A US Supreme Court justice declined a request from Teva for a stay of an appeals court ruling made earlier this year that shortened patent protection on Copaxone (glatiramer acetate) from September 2015 to May 2014. The drugmaker had asked Chief Justice John Roberts to stay the ruling while it prepares to file a petition seeking the high court's review.
Teva said in court filings that it would suffer "irreparable injury" if the lower court ruling remained in effect. The company noted that even if the court were to take up the appeal, a review wouldn’t take place until the nine-month term that starts in October 2014. "Because the key Teva patent that the Federal Circuit invalidated will expire in September 2015, proceedings on the merits in this court could easily consume most of the remaining life of the patent," Teva argued.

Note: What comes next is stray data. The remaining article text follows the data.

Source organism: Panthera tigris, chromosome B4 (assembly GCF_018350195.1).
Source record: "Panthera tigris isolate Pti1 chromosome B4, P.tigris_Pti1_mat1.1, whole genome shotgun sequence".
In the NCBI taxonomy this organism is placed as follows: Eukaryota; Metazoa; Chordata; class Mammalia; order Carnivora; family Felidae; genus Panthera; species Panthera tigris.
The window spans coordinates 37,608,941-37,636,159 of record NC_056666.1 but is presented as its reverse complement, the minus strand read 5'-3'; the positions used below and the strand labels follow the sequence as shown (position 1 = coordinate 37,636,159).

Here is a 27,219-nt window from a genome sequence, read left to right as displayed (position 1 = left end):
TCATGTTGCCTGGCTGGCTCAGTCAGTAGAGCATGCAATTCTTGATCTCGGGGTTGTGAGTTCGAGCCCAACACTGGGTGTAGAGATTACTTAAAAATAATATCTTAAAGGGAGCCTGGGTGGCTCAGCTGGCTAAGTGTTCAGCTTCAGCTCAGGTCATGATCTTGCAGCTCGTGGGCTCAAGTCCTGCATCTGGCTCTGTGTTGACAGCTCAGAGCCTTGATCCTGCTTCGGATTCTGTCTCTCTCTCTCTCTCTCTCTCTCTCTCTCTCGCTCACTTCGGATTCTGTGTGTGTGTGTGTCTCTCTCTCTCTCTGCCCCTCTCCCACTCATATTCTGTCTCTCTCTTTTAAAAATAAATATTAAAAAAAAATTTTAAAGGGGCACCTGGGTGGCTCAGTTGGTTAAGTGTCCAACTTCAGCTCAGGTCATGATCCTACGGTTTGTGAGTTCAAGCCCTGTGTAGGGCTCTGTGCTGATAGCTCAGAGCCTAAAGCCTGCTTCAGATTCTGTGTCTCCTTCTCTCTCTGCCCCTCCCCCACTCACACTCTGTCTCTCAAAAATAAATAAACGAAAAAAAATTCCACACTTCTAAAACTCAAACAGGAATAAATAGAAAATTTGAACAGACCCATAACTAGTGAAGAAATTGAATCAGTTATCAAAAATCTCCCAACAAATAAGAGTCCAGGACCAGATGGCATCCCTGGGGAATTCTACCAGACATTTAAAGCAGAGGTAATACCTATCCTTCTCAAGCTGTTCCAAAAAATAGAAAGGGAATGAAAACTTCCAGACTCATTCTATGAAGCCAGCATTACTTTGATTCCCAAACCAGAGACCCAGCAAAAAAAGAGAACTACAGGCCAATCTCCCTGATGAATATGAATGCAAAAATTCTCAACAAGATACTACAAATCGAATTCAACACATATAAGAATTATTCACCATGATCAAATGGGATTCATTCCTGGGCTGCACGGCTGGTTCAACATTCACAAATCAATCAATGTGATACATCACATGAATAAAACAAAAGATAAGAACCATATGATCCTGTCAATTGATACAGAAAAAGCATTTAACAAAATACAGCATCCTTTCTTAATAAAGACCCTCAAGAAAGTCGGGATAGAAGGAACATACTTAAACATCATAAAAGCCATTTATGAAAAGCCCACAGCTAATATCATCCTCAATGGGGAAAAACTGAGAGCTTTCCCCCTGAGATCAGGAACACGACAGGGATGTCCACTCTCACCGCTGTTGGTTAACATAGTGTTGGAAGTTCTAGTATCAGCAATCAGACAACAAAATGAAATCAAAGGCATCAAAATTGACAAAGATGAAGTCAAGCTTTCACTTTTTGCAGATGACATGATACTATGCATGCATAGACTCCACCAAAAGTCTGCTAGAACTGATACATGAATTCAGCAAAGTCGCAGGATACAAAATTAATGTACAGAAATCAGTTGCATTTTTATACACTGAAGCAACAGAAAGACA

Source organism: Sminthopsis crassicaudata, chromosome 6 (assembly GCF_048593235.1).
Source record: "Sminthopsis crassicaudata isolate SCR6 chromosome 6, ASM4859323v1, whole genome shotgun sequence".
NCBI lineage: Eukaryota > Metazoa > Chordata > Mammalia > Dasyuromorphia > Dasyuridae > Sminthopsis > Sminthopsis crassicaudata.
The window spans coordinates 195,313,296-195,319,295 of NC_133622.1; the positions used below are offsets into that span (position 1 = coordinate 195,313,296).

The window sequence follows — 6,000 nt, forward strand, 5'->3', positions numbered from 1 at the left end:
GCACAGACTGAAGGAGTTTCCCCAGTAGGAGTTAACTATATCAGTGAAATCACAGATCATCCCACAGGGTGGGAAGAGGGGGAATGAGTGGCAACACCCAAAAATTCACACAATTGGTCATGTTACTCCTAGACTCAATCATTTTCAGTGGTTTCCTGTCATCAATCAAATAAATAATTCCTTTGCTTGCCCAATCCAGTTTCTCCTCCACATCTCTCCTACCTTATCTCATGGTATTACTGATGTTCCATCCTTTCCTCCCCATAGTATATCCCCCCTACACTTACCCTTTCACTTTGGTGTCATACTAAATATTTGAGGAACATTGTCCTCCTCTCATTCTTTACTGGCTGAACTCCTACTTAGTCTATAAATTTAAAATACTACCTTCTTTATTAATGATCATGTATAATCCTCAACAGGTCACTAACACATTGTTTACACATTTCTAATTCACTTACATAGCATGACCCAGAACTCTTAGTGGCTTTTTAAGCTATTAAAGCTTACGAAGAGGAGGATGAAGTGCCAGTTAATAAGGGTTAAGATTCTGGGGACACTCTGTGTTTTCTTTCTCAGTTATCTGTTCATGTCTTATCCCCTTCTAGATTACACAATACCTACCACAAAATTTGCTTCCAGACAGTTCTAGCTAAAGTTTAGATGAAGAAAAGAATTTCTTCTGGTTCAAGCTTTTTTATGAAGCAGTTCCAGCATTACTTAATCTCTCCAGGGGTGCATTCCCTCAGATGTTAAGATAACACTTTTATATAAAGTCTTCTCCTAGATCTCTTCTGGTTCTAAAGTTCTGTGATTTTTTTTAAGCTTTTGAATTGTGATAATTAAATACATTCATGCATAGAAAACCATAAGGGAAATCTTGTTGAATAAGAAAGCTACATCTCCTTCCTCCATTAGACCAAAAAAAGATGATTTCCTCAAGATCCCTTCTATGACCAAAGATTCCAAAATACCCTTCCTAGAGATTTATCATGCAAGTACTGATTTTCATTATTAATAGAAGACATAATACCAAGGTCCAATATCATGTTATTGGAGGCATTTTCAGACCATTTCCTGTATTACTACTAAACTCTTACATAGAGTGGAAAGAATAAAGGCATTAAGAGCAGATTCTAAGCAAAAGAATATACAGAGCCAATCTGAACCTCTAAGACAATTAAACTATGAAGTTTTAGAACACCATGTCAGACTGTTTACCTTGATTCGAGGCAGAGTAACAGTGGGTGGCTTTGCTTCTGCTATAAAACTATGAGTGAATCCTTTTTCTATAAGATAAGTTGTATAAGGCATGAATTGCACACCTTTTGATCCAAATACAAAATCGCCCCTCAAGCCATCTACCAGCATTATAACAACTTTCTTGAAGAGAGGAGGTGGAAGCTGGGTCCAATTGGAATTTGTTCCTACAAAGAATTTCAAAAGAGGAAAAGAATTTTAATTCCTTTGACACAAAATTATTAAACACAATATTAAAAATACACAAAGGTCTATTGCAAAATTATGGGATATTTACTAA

Companies challenging patents on Copaxone, including Momenta Pharmaceuticals, Novartis' Sandoz unit, Mylan and Natco Pharma, said the case would have been eligible for the court’s current calendar had Teva moved more quickly after the earlier appeals court decision. The drugmakers added that competition "would greatly benefit multiple sclerosis patients, who pay about $40,000 per year for Copaxone."
Copaxone generates annual global sales of more than $4 billion, including revenue of $2.2 billion in the US.
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